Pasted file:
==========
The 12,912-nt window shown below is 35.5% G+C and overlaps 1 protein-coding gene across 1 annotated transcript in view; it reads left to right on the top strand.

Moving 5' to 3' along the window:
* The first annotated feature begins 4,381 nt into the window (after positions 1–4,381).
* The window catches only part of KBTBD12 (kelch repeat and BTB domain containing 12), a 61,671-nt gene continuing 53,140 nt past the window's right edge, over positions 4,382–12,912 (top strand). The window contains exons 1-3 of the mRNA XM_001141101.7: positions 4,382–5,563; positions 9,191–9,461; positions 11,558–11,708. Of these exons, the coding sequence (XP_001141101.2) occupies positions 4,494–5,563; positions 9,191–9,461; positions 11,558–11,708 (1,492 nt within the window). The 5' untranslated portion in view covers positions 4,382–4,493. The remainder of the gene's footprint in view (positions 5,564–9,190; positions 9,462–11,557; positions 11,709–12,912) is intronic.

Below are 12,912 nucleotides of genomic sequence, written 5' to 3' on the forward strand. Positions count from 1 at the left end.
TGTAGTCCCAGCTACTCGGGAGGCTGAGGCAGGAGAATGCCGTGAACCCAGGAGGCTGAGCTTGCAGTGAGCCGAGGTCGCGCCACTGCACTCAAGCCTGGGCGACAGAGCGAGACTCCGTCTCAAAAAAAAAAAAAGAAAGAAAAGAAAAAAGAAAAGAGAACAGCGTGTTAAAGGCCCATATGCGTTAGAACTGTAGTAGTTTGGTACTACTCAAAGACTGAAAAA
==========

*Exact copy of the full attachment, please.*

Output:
The 12,912-nt window shown below is 35.5% G+C and overlaps 1 protein-coding gene across 1 annotated transcript in view; it reads left to right on the top strand.

Moving 5' to 3' along the window:
* The first annotated feature begins 4,381 nt into the window (after positions 1–4,381).
* The window catches only part of KBTBD12 (kelch repeat and BTB domain containing 12), a 61,671-nt gene continuing 53,140 nt past the window's right edge, over positions 4,382–12,912 (top strand). The window contains exons 1-3 of the mRNA XM_001141101.7: positions 4,382–5,563; positions 9,191–9,461; positions 11,558–11,708. Of these exons, the coding sequence (XP_001141101.2) occupies positions 4,494–5,563; positions 9,191–9,461; positions 11,558–11,708 (1,492 nt within the window). The 5' untranslated portion in view covers positions 4,382–4,493. The remainder of the gene's footprint in view (positions 5,564–9,190; positions 9,462–11,557; positions 11,709–12,912) is intronic.

Below are 12,912 nucleotides of genomic sequence, written 5' to 3' on the forward strand. Positions count from 1 at the left end.
TGTAGTCCCAGCTACTCGGGAGGCTGAGGCAGGAGAATGCCGTGAACCCAGGAGGCTGAGCTTGCAGTGAGCCGAGGTCGCGCCACTGCACTCAAGCCTGGGCGACAGAGCGAGACTCCGTCTCAAAAAAAAAAAAAGAAAGAAAAGAAAAAAGAAAAGAGAACAGCGTGTTAAAGGCCCATATGCGTTAGAACTGTAGTAGTTTGGTACTACTCAAAGACTGAAAAA